This is the next post in my series discussing the rights fathers should be aware of during a Las Vegas Family Court dispute. In my last post I discussed information fathers should know in regards to how child support is set and what to do if you believe you have been ordered to overpay. In this article I will be discussing how a father may win primary custody of his children in a child custody dispute.
Las Vegas fathers have the obligation of proving why joint custody is not in the children’s best interest
Nevada is a state which automatically presumes that both a mother and father should have equal custody rights to their children. The presumption for a Las Vegas Family Court Judge is that the parents should be ordered to share custody of their children 50-50. If a father believes that he should have primary physical custody of his children then he has the same burden as the mother in regards to proving why such should be the case. A father who wishes to have primary custody must show that joint custody would not be in the best interests of the child.
There are many reasons why joint custody may not be in the best interests of the child. The first reason is if the mother is in some way unfit to raise the children. If the mother has a drinking problem, uses drugs, is mentally unstable, or does not have a suitable living situation, then the father would have a strong case to argue that the children would not be safe living with the mother on a part-time basis. The second reason might be if the relationship between the mother and father is extremely hostile and the parents have extreme difficulty co-parenting together. In this case the father must prove that he has made an effort to be civil and co-parent with the mother and that the mother refuses to cooperate. As the Court has little tolerance for parents who refuse to try and get along, the father must make a significant effort in this case to try and resolve the situation without Court intervention. But should that not be possible, the Court will take into account the efforts the father makes to get along with the other parent on behalf of the children.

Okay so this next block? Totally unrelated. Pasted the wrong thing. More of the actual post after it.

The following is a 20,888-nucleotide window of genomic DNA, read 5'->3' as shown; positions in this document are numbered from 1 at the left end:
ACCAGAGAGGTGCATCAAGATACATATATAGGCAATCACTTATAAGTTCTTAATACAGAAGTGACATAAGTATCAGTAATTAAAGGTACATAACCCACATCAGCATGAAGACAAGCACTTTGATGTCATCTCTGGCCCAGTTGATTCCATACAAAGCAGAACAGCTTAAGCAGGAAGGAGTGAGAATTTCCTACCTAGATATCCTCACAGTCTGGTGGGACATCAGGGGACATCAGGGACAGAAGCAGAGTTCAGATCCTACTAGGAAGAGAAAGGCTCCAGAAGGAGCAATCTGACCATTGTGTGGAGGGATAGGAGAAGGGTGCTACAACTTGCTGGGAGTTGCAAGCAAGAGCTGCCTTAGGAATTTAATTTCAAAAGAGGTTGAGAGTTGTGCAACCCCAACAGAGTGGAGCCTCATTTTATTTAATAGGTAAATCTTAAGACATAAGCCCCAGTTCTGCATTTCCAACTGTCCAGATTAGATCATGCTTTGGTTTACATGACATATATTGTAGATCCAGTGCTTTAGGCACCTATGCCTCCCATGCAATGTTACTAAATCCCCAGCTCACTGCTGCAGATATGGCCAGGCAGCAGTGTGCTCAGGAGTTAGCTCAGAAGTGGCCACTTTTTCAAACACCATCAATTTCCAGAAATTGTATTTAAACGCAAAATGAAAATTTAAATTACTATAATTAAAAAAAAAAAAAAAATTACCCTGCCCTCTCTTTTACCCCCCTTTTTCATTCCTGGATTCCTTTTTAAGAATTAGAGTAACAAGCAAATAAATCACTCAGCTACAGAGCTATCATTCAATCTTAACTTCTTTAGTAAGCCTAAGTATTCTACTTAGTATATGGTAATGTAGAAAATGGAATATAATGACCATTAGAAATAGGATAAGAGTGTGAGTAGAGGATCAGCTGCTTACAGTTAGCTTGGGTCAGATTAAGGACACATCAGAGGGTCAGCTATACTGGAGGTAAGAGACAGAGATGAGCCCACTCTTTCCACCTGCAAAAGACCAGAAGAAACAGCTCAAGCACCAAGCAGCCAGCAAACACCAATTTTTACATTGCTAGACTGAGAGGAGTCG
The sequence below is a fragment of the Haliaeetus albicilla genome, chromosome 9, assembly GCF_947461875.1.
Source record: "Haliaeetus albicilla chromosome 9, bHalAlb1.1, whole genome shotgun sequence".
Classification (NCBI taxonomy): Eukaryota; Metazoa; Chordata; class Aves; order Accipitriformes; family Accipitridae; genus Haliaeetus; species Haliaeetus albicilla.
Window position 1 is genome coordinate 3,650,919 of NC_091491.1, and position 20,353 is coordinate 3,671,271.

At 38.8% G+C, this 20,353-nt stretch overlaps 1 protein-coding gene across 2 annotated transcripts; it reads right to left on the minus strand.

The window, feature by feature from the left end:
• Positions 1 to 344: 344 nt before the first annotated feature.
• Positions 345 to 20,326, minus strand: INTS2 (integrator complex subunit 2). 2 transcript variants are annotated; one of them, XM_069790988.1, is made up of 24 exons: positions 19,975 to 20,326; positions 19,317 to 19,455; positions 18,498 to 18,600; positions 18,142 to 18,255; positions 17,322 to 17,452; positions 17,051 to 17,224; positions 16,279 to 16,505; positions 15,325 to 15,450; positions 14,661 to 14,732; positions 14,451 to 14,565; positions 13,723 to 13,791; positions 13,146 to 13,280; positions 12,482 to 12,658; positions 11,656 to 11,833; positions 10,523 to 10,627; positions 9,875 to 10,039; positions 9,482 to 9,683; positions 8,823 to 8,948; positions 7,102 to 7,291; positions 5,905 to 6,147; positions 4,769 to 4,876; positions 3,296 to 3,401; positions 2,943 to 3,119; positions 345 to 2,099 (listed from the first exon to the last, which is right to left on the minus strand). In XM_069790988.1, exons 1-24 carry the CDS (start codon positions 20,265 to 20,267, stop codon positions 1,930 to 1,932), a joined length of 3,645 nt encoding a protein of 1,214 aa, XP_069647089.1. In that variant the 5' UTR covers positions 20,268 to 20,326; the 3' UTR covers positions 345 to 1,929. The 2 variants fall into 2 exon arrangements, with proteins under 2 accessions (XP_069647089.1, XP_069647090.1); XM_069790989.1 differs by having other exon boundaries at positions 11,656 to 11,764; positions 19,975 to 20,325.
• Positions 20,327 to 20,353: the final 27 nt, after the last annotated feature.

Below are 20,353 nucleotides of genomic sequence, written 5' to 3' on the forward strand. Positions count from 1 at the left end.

Primary custody is often awarded when one parent is planning to relocate outside of Nevada
Another instance in which primary custody is often awarded to one parent is when one parent plans to move outside of Nevada. Due to logistical reasons it is often not possible for parents to share 50-50 custody while living significantly far apart. In relocation cases, the father must prove that it is in the children’s best interest to reside in his custody. If the mother is the one planning to move outside of the state then it is her burden to prove that relocating the children would be in the child’s best interests. If the father wishes to stay in Nevada, has been an active parent, and has an equal ability and desire to be the custodial parent, then a Family Court Judge will often order the children to remain in the living situation they are familiar with. However, relocation cases can often turn contentious and both parents may make a reasonable argument for why they should have primary custody. If a former spouse plans to relocate and wishes to file for primary custody, it is important to consult with a family law attorney right away.